African wild dogs
Like pet dogs, African wild dogs spend some of their time enthusiastically socializing and some of it lazing around. Members of a pack jump up and greet one another in high-energy rituals called rallies. After a rally, the dogs may move off together to start a hunt — or they may go back to resting. In a 2017 study, researchers discovered that the decision to hunt or stay seems to be democratic. To cast a vote for hunting, the dogs sneeze.

The more sneezes there were during a rally, the more likely the dogs were to begin hunting afterward. If a dominant dog had gotten the rally started, the pack was easier to convince — just three sneezes might do the trick. But if a subordinate dog started the rally, it took a minimum of 10 sneezes to prompt a hunt.

The researchers note that dogs might actually cast their votes via some other, hidden signal. The sneezes could help the animals clear out their noses and get ready to sniff for prey. Either way, the wild dogs end their achoo-ing with a decision they all agree on.

Primates, our closest relatives, have provided lots of material for researchers studying how groups make decisions. Scientists have seen gibbons following female leaders, mountain gorillas grunting when they’re ready to move and capuchins trilling to each other.

Sometimes the process is more subtle. A group may move across the landscape as a unit without any obvious signals from individuals about where they’d like to go next. To figure out how wild olive baboons manage this, the authors of a 2015 paper put GPS collars on 25 members of one troop in Kenya. They monitored the monkeys’ every step for two weeks. Then they studied the movements of each individual baboon in numerous combinations to see who was pulling the group in new directions.

The data showed that any baboon might start moving away from the others as if to draw them on a new course — male or female, dominant or subordinate. When multiple baboons moved in the same direction, others were even more likely to come along. When there was disagreement, with trailblazing baboons moving in totally different directions, others would eventually follow the majority. But if two would-be leaders were tugging in directions less than 90 degrees apart, followers would compromise on a middle path. No matter what, the whole group ended up together.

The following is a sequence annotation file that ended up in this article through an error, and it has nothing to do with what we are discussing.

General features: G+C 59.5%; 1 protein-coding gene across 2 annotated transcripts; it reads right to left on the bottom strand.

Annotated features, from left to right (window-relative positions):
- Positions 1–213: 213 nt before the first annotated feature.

Ariana Strandburg-Peshkin, an animal-behavior researcher at the University of Konstanz in Germany who led the baboon study, points out that unlike in humans, no one authority tallies up baboon votes and announces the result. The outcome emerges naturally. But the same kind of subtle consensus-building can be part of our voting process, too.

“For instance, we might influence one another’s decisions on who to vote for in the lead-up to an election, before any ballots are cast,” she said.

Rock ants
Like honeybees, ants often face important decisions about relocating their colonies. Rock ants, which live in stony crevices throughout Europe, use a caucus-like method to choose a new home.

Some rock ant scouts seem to be always on the lookout for better homes, writes Nigel Franks, an emeritus professor at the University of Bristol in England. These scouts investigate the quality of potential new nest sites. If enough scouts find themselves at the same site, they’ll reach the minimum number needed to relocate the colony. 

They can also try to build such a quorum by going back to the original nest and recruiting other ants to follow them to the new site. They lead these ants one at a time, a follower tapping a leader with her antennae to stay on course.

Either way, once a critical number of ants have gathered at one new site, the colony’s decision is official. The ants aren’t quite patient enough to let the electoral process take its course, though. They bring over the rest of the colony by simply picking up their sisters and hauling them to their new home.